Clovis, NM – In a victory for communities everywhere, three Clovis groups have forced the giant ConAgra Trade Group to withdraw its application for an air quality permit for a proposed 110 million gallon per year ethanol plant that would have been sited near their residential neighborhood.
The National Association for the Advancement of Colored People (NAACP), the League of United Latin American Citizens (LULAC), and Concerned Citizens of Curry County (CCCC), represented the concerns of the predominately Hispanic, African-American and low-income residents of the neighborhoods nearest the site of the proposed plant.
The groups were represented by the New Mexico Environmental Law Center in an administrative appeal from a 2007 decision by the New Mexico Environment Department (NMED) to issue an air permit for the facility. The appeal was filed with the New Mexico Environmental Improvement Board.
Clovis residents were concerned about the possible respiratory illnesses that could result from the plant’s air emissions and the diesel exhaust from thousands of delivery trucks and trains annually, as well as other adverse impacts to their quality of life, including noise, odor, traffic, and dust.
The New Mexico Environmental Law Center successfully argued that ConAgra’s notice to the community about the actual location of the plant had been substantially flawed, and therefore, the permit was invalid. Based on the Law Center’s arguments, the New Mexico Environmental Improvement Board reversed the NMED’s decision to issue the permit and required NMED to conduct another public hearing following proper notice.
At this hearing, the NAACP, LULAC, CCCC, and the Law Center were prepared to refute NMED’s assertion that it must make permitting decisions based solely on technical air emission data. They intended to argue that the agency must consider all of the adverse disparate impacts that the plant would have on the low income and minority neighborhoods, as consistent with New Mexico Governor Bill Richardson’s 2005 Executive Order on Environmental Justice and the U.S. Environmental Protection Agency’s Title VI guidance.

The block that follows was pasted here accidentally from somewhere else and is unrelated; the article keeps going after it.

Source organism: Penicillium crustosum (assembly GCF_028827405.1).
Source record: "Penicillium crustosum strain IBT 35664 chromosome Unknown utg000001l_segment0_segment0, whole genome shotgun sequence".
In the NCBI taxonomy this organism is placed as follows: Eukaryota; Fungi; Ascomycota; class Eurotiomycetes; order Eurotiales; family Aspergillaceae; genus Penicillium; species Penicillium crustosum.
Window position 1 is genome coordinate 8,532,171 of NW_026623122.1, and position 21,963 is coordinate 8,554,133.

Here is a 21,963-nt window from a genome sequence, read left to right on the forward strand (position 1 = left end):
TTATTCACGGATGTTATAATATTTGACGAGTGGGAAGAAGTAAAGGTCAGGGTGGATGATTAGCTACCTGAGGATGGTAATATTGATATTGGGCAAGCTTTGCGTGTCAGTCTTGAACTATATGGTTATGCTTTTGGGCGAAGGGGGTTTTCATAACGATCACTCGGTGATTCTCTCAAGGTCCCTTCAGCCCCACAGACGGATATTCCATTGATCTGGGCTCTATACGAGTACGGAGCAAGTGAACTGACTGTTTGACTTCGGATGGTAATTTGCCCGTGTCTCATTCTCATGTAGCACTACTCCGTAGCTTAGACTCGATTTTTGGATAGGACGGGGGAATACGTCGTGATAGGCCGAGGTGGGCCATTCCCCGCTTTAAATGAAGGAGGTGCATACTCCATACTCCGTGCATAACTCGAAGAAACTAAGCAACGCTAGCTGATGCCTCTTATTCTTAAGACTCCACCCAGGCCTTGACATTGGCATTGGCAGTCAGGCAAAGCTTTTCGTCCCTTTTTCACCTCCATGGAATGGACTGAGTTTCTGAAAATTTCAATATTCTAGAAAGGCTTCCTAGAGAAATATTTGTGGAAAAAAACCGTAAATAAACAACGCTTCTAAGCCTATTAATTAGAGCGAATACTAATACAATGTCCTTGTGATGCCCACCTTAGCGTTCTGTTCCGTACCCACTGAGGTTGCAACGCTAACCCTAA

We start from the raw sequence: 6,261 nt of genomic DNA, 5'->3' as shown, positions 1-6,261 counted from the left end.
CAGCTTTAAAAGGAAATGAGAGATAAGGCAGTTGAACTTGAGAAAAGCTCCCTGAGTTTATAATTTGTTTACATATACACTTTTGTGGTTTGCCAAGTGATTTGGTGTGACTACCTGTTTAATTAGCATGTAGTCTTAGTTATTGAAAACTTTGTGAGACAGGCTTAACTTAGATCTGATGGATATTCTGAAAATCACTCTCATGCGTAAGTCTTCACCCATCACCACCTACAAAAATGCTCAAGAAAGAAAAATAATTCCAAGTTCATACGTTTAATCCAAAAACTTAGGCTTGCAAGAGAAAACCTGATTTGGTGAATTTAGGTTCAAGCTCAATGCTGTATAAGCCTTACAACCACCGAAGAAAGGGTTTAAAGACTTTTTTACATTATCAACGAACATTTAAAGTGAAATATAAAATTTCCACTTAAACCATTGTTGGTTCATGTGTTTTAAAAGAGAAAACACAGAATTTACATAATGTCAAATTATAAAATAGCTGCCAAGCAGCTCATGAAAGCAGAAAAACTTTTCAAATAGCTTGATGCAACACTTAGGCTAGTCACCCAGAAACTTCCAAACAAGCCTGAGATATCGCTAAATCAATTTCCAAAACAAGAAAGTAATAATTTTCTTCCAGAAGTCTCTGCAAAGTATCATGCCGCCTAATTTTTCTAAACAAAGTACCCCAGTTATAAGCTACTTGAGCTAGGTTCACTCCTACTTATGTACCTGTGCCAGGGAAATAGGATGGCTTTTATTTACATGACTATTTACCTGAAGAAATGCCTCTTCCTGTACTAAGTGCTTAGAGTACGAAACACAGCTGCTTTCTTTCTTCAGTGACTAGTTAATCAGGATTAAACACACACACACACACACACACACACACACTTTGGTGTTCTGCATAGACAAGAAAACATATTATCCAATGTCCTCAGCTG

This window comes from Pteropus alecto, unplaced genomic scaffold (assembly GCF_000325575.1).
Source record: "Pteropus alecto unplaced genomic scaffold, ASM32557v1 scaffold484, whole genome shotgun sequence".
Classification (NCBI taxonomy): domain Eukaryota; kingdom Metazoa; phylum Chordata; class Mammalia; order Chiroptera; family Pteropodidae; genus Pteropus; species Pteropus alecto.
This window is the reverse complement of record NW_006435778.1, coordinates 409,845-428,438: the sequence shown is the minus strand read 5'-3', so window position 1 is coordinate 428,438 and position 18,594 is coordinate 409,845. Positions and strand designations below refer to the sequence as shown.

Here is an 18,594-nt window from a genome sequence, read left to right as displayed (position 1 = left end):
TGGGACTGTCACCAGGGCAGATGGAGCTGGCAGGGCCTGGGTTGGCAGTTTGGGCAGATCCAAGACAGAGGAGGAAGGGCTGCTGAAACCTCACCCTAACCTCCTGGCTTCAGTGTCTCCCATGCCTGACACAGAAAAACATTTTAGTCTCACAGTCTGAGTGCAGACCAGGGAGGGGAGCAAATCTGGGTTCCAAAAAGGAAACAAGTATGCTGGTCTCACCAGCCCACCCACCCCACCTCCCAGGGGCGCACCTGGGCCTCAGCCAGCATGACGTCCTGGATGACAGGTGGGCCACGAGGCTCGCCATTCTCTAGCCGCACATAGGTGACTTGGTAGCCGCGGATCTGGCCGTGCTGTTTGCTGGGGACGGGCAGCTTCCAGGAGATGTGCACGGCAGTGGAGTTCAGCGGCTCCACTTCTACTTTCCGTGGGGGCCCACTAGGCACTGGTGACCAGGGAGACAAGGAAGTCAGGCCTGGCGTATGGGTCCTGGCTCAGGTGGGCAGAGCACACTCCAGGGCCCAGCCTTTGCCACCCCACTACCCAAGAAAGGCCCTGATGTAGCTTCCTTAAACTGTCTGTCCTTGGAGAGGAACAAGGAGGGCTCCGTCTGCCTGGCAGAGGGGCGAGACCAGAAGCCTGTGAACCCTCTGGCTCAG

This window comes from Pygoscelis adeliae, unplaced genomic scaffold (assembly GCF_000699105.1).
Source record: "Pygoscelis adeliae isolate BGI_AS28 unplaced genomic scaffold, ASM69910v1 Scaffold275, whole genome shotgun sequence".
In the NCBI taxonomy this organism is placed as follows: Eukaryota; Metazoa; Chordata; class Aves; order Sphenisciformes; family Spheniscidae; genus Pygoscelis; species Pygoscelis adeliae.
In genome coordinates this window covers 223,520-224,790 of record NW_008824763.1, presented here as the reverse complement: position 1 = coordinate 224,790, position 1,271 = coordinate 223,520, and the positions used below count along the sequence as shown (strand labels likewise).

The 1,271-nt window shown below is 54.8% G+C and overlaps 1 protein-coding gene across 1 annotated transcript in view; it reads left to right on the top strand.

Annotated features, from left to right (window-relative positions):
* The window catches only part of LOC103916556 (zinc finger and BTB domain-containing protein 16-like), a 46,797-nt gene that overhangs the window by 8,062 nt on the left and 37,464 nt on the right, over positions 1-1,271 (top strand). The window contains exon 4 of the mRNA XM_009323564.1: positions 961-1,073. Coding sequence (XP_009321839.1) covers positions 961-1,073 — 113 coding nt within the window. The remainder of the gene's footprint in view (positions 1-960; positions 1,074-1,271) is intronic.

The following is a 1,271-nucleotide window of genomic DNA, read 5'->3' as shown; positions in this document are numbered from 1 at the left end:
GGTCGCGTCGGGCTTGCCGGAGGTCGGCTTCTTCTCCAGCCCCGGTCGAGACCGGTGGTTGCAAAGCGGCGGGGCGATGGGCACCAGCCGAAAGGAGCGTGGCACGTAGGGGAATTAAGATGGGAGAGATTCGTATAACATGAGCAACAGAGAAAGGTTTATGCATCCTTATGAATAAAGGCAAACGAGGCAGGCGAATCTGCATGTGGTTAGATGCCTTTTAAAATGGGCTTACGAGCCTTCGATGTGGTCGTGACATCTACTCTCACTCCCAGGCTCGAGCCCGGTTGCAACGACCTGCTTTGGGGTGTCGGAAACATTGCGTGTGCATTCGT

ConAgra decided today to withdraw its permit application for the ethanol plant as they were facing this additional hearing, which may have been followed by subsequent appeals.
“I’m happy it’s over, but would like to have had the opportunity to take the case further in the Court of Appeals on the grounds of the Environmental Justice issues and get case law clarified,” says the New Mexico Environmental Law Center’s client, Blake Prather, Vice President of Concerned Citizens of Curry County.
“Those who live near where the plant would have been sited are extremely happy,” Prather added. “We would like to keep companies from taking advantage of minority and low income communities in the future.”
“This is an important development in the ongoing effort by many groups to bring environmental justice to New Mexico,” states New Mexico Environmental Law Center’s lead attorney on the case, Bruce Frederick. “We continue to make progress towards making this a state in which people of color and low income people are not disproportionately subjected to the burdens of our industrialized society.”
The Law Center may seek to challenge ConAgra’s existing air permit for its grain elevator, which was also obtained following a misleading notice and which inflicts excessive levels of noise, odor, and dust on nearby residents.
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